Runners Should Avoid a High Heel Running Shoe

Most runners wear a high heel running shoe without knowing that despite all the cushioning under the heel, high heeled running shoes will not help you dodge injuries. This is because, the higher the heel, the more the ankles, knees and hips are affected in ways that can lead to permanent damage that range from chronic pain to joint deformation (Csap et al. 2010;Cronin; 2012).  Sadly, based on the high injury rate among these runners, suggests that they are unaware of the debilitating implications of wearing such footwear for running and walking.

Why Runners Should Avoid a High Heel Running Shoe

More Reasons Runners Should Avoid a High Heel Running Shoe

They Cause An Exaggerated Forward Lean

In forefoot running, we are supposed to lean forward, and the lean, according to Pose Running, is supposed to come from the ankle. However, running in high heel running shoes makes us lean too far forward from the hip. One study found that those in high heel shoes had a greater lumbar flexion angle where the center of mass was more anterior relative to the hip (Annoni et al. 2010). This means that the upper body was more ‘jack-knifed’ in a sense, where the torso is bent forward at the hip in high heeled footwear. The researchers also noticed that high heeled footwear resulted in sideways shifts of the center of mass. This is no good for running as we need the center of mass to be pushed more forward for forward momentum, not swaying side-to-side. This side-to-side movements of the center of mass may evoke greater mechanical demands of the leg, such as greater knee flexion support, to help stabilize the torso.

Many natural runners are coming forward, cautioning runners on the dangers of these types of running shoes. Michael Sandler, who is an influential barefoot advocate, mentions that it’s difficult to walk well when you are bent over at the hips, let alone run properly without getting injured. He also says that bending from the waist, forces the glutes to stick out which disrupts the kinetic chain of the body during both walking and running. As a major consequence, this prevents you from using your core as an ‘anchor’ and your body as a human ‘spring’ for running and saving energy.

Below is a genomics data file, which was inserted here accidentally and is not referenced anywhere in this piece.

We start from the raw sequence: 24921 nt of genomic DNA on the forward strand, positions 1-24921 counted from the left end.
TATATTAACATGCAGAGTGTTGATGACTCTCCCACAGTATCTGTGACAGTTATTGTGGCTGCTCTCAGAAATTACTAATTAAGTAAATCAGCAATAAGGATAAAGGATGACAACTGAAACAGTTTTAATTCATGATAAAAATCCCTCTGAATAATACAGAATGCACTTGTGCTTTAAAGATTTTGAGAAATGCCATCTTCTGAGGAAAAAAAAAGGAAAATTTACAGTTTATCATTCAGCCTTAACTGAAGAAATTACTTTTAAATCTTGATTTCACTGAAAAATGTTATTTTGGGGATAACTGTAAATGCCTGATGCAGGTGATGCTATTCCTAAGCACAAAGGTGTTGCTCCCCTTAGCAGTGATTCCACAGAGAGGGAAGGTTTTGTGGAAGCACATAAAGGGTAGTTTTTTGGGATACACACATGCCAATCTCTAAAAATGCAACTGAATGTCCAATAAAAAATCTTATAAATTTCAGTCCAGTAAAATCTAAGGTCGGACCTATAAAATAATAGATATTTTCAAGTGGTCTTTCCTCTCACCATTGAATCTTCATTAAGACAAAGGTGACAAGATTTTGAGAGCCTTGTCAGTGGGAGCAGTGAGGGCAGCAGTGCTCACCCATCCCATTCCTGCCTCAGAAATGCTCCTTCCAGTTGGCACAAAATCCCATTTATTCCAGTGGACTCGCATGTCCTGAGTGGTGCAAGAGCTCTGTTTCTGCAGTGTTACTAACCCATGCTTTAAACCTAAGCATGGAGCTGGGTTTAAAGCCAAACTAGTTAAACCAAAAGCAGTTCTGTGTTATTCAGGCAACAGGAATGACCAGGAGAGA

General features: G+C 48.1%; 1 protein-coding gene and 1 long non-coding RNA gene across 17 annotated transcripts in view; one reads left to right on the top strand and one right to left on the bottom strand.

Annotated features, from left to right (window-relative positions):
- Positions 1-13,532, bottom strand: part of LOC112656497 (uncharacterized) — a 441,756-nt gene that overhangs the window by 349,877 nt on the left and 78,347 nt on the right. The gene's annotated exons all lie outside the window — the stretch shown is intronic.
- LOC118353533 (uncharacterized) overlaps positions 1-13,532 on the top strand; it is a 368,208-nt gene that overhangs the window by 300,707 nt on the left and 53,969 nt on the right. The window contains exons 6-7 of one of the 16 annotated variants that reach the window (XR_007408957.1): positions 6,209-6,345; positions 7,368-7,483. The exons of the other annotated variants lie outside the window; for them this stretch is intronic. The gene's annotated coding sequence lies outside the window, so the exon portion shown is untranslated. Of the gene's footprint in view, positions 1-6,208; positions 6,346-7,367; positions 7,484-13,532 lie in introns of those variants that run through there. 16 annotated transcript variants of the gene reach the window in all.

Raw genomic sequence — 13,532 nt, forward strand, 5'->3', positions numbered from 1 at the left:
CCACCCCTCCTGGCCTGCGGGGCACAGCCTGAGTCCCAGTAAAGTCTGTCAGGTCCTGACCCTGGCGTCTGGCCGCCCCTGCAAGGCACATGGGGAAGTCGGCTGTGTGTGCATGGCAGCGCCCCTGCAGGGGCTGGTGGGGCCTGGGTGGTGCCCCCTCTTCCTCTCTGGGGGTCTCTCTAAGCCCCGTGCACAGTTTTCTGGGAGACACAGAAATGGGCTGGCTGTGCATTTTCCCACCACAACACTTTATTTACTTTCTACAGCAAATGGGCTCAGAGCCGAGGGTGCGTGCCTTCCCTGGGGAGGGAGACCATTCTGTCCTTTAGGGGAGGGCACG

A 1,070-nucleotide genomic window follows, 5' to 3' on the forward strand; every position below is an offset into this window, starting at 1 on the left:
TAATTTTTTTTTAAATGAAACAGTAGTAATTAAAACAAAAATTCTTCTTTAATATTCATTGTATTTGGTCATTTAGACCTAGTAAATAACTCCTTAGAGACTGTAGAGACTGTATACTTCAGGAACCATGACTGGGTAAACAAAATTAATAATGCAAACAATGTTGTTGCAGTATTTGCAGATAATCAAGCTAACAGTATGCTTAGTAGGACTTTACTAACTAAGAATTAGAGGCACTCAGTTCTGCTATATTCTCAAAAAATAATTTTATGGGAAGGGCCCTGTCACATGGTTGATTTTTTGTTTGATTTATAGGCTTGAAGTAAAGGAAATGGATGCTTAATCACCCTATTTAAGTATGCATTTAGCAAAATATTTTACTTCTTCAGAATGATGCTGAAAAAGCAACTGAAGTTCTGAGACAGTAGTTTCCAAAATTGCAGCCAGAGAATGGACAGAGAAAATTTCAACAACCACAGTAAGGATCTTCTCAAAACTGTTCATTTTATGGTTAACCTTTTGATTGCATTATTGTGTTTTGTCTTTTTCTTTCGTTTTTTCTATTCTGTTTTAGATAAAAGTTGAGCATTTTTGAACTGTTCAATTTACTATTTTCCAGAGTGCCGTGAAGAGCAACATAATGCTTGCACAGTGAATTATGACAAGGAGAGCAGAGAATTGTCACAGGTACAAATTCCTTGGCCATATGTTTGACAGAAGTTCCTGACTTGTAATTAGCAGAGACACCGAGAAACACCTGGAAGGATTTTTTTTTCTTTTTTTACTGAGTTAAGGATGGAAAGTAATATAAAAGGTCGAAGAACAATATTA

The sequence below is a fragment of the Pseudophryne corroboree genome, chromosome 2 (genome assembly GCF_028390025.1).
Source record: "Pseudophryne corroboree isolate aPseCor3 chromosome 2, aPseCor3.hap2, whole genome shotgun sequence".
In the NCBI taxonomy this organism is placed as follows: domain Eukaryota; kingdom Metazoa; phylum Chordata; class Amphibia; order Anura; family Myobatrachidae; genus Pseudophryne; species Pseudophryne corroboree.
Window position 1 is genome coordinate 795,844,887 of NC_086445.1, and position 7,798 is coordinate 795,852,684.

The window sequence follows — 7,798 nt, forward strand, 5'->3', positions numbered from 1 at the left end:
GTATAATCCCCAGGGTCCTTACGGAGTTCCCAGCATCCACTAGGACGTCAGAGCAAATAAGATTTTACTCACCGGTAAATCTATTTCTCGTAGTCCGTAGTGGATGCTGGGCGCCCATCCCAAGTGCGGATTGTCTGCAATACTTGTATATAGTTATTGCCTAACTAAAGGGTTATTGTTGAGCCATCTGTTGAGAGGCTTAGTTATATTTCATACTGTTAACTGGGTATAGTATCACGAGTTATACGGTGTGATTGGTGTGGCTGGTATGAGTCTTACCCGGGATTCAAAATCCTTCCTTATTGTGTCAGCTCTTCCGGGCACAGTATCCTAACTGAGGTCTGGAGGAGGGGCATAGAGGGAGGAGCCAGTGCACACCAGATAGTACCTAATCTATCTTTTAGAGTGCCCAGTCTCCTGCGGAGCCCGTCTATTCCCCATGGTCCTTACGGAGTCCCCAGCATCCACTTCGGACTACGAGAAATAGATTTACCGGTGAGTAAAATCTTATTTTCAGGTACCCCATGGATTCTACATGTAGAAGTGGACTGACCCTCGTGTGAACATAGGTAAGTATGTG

Thankfully, new research is beginning to reveal that flatter running shoes and running barefoot is a more effective center mass stabilizer which reduces energetically-wasteful body compensations to anchor the core.

Here are more articles on the health hazards of running shoes with a thick, cushioned heel:

How Cushioned Running Shoes Effect Our Brains When We Run

How Cushioned Running Shoes Affects Landing Intensity

Cushioned Running Shoes Linked to Runners Knee

How Cushioned Running Hurts the Forefoot


Annoni et al. The effect of high-heeled shoes on overground gait kinematics in young healthy women. Sport Health Sci, 2014;10:149-157.

Csapo R, Maganaris CN, Seynnes OR, Narici MV (2010) On muscle, tendon and high heels. J Exp Biol 213:2582–2588

Cronin NJ, Barrett RS, Carty CP (2012) Long-term use of high-heeled shoes alters the neuromechanics of human walking. J Appl
Physiol 112:1054–1058

Bretta Riches

"I believe the forefoot strike is the engine of endurance running..."

BSc Neurobiology; MSc Biomechanics candidate, ultra minimalist runner & founder of RunForefoot. I was a heel striker, always injured. I was inspired by the great Tirunesh Dibaba to try forefoot running. Now, I'm injury free. This is why I launched Run Forefoot, to advocate the health & performance benefits of forefoot running and to raise awareness on the dangers of heel striking, because the world needs to know.
Bretta Riches

P.S. Don't forget to check out the Run Forefoot Facebook Page, it's a terrific place to ask questions about forefoot running, barefoot running and injury. I'm always happy to help!